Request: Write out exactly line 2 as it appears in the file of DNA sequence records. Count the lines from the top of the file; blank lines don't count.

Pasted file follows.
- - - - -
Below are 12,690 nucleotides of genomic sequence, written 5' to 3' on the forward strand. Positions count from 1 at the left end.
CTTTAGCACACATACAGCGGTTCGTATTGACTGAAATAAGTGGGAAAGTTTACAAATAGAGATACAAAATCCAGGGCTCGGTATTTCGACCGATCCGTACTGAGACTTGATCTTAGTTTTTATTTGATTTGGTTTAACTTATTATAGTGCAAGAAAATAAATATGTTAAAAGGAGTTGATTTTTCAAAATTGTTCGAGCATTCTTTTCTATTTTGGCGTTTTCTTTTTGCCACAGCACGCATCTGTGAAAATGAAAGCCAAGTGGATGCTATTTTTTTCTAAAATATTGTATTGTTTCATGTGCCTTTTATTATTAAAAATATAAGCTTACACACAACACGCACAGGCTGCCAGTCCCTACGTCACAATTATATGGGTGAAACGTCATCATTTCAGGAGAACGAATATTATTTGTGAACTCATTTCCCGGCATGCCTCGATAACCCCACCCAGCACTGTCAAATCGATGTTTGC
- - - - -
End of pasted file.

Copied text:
CTTTAGCACACATACAGCGGTTCGTATTGACTGAAATAAGTGGGAAAGTTTACAAATAGAGATACAAAATCCAGGGCTCGGTATTTCGACCGATCCGTACTGAGACTTGATCTTAGTTTTTATTTGATTTGGTTTAACTTATTATAGTGCAAGAAAATAAATATGTTAAAAGGAGTTGATTTTTCAAAATTGTTCGAGCATTCTTTTCTATTTTGGCGTTTTCTTTTTGCCACAGCACGCATCTGTGAAAATGAAAGCCAAGTGGATGCTATTTTTTTCTAAAATATTGTATTGTTTCATGTGCCTTTTATTATTAAAAATATAAGCTTACACACAACACGCACAGGCTGCCAGTCCCTACGTCACAATTATATGGGTGAAACGTCATCATTTCAGGAGAACGAATATTATTTGTGAACTCATTTCCCGGCATGCCTCGATAACCCCACCCAGCACTGTCAAATCGATGTTTGC